The appearance of Dr. Tamar Ross is misleading, and she likes it that way. Her head covering, a kerchief that covers almost all of her hair, rather than a fashionable hat as is common among religious Zionist women, makes her look ultra-Orthodox. But in her religious view, Ross is a daring feminist theologian.

One could even say that Ross is one of three central figures in religious feminism in Israel: Prof. Alice Shalvi supplied the educational aspect (at the Pelech High School for girls in Jerusalem), Dr. Chana Kehat supplied the public aspect (in the women's organization Kolech) and Ross, who is not as well-known, supplied the theological foundation when she did not hesitate to speak about the "masculine bias of the Jewish sources."

Last Wednesday, when her colleagues at Bar-Ilan University organized a conference in her honor prior to her retirement, they described her as "the leader of an entire generation of talmidot hakhamim [female Torah scholars]."

Her words about the need to acknowledge the masculine bias of the sources caused an uproar twice - one positive, the other negative. In 1996, she was invited to speak at the first conference of JOFA, the Jewish Orthodox Feminist Alliance, in the United States. At first she was hesitant: "In social terms, the participants in the conference seemed to me to be on the far left of Orthodoxy, and I saw myself as being more inside the Torah world." For that reason she conditioned her participation on being allowed to speak not about the politics of feminism, but about theology.

And that is what happened: Ross spoke about the need to acknowledge that the Jewish sources, including the earliest and most sacred ones such as the Bible, reflect the spirit of their times, a spirit of masculine dominance, and therefore it is legitimate that in other times, these sources, as well as reality itself, be ascribed a different, feminist meaning.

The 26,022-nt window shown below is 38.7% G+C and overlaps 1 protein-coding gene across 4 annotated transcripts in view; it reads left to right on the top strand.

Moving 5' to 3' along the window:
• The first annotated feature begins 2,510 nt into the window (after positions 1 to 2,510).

"The atmosphere in the hall was electric," she says, recalling the event. "I felt that I had touched on something that many religious women had felt but had never dared to voice in public."

A year later she was invited to another conference, an annual forum organized by Yeshiva University (the bastion of the educated Orthodox of American Jewry), which brings together rabbis and religious academicians to discuss current problems. "Already, when I sent them the text of the lecture, I encountered suspicion," she says. "After I spoke, there was an uproar, people attacked me harshly."

She developed her theology, she says, not from a feminist starting point but out of a basic religious need: "The idea was to treat the feminist question as a test case for the question of how the belief in Torah from Heaven confronts our sense that the sources contain quite a number of problems, such as, for example, the masculine bias. When I say 'masculine bias' I am referring not only to the fact that God is called 'He' rather than 'She,' and not only to the fact that there are many halakhot [religious laws] that discriminate in favor of the man, but to the fact that the perception of reality comes from a masculine point of view.

"In the first chapters of Genesis [the chapters about the creation - Y.S.], God is portrayed as someone who creates something outside of Himself. Women would describe that simply as birth, and, in fact, the Kabbala, which is considered more suitable to the feminine point of view, does in fact describe it in that way. But, in general, a feminist reading demonstrates that the attitude of the Torah toward God is like the attitude of a son toward a father, treating him as a ruler, and not like the attitude of a daughter towards a mother, which is much more intimate and physical.

"There is also a parallel between God's attitude toward man and the attitude of the man toward his wife: God subjugates man, and man, in this spirit, subjugates his wife."